Bringing The World Home To You

© 2023 WUNC North Carolina Public Radio
120 Friday Center Dr
Chapel Hill, NC 27517
919.445.9150 | 800.962.9862
91.5 Chapel Hill 88.9 Manteo 90.9 Rocky Mount 91.1 Welcome 91.9 Fayetteville 90.5 Buxton 94.1 Lumberton 99.9 Southern Pines 89.9 Chadbourn
Play Live Radio
Next Up:
0:00 0:00
Available On Air Stations

Triangle hospitals rally to accommodate influx of patients

The 12 rooms at the WakeMed Healthplex emergency room in Garner fills up before noon most days. WakeMed has proposed building a new hospital nearby to accommodate growing need in this underserved area. Friday, Sept. 9, 2022.
Kate Medley
Triangle-area hospitals are grappling with the overlap of three respiratory viruses — COVID-19, RSV and influenza. This Sept. 9, 2022 file photo shows an emergency room at the WakeMed Healthplex in Garner.

Triangle-area hospitals are facing yet another significant hurdle this winter with three respiratory viruses going around.

"The confluence of flu activity with the pre-existing state of COVID-19, in addition to RSV, definitely has culminated in significant challenges related to all three of them circulating in the community at the same time," said Tom Ivester, chief medical officer at UNC Medical Center in Chapel Hill.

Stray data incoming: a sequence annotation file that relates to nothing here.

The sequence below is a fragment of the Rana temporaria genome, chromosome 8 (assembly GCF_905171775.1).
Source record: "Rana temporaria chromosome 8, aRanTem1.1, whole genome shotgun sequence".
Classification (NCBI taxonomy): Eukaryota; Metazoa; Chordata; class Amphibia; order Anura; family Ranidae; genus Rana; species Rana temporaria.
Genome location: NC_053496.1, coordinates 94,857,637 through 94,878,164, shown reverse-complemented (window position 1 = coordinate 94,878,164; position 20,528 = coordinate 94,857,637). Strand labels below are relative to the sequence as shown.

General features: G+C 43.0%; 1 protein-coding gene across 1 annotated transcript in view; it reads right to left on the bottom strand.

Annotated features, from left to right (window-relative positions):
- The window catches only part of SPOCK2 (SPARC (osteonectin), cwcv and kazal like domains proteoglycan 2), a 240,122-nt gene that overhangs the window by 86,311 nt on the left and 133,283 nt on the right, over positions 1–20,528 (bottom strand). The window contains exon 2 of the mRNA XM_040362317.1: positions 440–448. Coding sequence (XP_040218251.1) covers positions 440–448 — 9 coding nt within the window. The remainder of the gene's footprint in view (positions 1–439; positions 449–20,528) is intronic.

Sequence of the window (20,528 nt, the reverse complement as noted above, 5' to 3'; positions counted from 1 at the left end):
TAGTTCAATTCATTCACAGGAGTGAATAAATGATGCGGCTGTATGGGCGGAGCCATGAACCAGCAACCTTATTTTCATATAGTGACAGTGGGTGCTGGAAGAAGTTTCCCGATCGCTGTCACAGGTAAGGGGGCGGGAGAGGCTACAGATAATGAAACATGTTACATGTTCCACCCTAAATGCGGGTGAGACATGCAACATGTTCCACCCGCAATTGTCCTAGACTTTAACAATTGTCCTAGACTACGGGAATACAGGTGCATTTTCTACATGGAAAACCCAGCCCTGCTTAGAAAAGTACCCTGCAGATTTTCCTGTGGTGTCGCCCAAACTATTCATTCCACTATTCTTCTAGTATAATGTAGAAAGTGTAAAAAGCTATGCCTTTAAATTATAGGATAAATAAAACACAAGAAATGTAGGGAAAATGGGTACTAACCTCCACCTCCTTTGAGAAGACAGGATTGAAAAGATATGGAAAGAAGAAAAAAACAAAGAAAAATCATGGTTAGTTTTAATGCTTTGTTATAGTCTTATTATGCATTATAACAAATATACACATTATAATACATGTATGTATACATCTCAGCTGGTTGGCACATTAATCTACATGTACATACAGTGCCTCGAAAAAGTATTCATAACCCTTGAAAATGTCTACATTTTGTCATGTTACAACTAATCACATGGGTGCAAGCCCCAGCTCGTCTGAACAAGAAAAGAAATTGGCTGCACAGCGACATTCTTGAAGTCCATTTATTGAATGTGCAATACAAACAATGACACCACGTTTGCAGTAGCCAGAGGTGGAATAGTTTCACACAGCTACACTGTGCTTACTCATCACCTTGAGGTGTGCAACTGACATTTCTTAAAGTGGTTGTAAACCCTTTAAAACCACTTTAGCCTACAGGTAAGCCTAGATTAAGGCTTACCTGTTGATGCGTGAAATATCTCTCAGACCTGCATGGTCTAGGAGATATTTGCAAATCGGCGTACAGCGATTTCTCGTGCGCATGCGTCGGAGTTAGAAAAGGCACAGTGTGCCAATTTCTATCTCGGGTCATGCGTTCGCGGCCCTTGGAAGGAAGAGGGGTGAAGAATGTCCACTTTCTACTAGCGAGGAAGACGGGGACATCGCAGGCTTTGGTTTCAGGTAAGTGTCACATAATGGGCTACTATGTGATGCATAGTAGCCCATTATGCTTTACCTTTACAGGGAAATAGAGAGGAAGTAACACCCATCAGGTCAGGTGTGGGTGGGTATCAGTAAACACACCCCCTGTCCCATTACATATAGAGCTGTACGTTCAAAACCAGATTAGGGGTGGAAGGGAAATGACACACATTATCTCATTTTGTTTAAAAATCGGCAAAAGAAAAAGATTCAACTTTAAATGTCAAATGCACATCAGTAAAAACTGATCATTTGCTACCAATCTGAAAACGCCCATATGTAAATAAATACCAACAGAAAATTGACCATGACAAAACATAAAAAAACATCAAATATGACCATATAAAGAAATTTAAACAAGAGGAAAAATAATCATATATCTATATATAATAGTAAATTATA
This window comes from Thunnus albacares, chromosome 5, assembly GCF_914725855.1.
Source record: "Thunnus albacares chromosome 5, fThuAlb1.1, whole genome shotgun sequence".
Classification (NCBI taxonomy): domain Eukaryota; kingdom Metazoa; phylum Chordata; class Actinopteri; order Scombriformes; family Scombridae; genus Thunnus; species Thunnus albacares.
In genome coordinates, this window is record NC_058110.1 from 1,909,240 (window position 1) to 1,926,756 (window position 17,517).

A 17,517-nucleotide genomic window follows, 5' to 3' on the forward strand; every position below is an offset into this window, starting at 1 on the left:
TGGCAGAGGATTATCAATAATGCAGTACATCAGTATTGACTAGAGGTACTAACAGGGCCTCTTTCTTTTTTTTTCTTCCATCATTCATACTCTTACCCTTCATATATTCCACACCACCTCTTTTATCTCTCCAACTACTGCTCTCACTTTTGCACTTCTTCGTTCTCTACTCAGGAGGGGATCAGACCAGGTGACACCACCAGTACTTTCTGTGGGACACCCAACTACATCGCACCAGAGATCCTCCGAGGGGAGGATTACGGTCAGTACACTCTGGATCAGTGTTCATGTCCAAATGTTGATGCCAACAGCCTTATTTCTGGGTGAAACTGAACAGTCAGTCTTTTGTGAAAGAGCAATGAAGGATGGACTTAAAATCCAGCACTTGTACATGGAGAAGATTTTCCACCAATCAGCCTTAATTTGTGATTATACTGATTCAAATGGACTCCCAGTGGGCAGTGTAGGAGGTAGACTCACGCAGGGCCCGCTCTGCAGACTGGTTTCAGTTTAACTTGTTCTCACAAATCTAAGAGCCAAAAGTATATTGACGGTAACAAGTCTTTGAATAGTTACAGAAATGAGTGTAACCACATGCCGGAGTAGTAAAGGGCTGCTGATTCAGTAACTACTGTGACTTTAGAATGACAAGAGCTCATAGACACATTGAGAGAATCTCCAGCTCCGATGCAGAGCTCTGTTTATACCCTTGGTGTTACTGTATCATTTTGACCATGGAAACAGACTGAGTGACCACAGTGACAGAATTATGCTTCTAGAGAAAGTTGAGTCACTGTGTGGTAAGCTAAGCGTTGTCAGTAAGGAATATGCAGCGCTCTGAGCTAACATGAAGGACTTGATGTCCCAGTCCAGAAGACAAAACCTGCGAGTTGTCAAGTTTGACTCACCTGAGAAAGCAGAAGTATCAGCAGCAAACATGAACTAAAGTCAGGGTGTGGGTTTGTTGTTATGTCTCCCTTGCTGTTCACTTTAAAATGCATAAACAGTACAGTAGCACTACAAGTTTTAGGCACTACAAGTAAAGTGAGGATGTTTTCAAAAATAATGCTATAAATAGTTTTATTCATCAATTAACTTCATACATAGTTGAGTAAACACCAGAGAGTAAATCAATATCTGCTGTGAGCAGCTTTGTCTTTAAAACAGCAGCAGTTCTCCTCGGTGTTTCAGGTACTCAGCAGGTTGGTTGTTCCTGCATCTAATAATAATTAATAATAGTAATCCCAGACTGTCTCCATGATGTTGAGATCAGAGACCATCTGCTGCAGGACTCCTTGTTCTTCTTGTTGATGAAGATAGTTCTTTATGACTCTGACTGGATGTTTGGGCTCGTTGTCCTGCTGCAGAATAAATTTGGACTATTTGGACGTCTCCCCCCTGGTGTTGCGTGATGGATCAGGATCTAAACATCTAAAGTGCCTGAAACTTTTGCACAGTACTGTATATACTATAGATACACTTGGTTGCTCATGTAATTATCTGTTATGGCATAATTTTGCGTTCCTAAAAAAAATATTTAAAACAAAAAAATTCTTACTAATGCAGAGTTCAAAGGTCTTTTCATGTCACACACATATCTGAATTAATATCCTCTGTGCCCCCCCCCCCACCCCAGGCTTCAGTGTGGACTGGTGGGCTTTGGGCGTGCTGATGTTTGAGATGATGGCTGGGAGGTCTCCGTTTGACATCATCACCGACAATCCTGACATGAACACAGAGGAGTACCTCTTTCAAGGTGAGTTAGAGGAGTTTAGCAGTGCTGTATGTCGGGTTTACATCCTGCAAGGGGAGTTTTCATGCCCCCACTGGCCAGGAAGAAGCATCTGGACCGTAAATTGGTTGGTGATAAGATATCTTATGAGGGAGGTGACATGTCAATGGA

Several factors have led to this situation, including relaxed masking policies, holiday get-togethers and colder weather.

Now, hospitals' main concerns include bed space and staff.

Duke University Hospital and UNC Medical Center are re-purposing certain beds to make more space for patients.

"We can use adult beds for older children, or conversely, [pediatrics] beds for younger adults," said Dr. Lisa Pickett, a trauma and critical care surgeon at Duke University Hospital.

Pickett said the majority of people who get sick can recover at home.

To keep healthcare workers safe enough to care for patients, staff are required to wear masks, wash their hands often and stay home from work if they feel any symptoms.

"We monitor staff outages on a daily basis. And so far, over the last few months, we've done a very good job of managing that, and have had a fairly modest level of absences related to infections," said Ivester.

Both hospitals say there's enough staff to care for patients even when some get sick.

Pickett suggests families should plan their holiday events around the most vulnerable person in the family.

"If you have someone [in your family] who's very vulnerable, you may want to plan your get-togethers differently out of your love for that person," Pickett said.

People who are most vulnerable to these viruses include the elderly, premature babies, and immunocompromised individuals.

Celeste Gracia covers the environment for WUNC. She has been at the station since September 2019 and started off as morning producer.
More Stories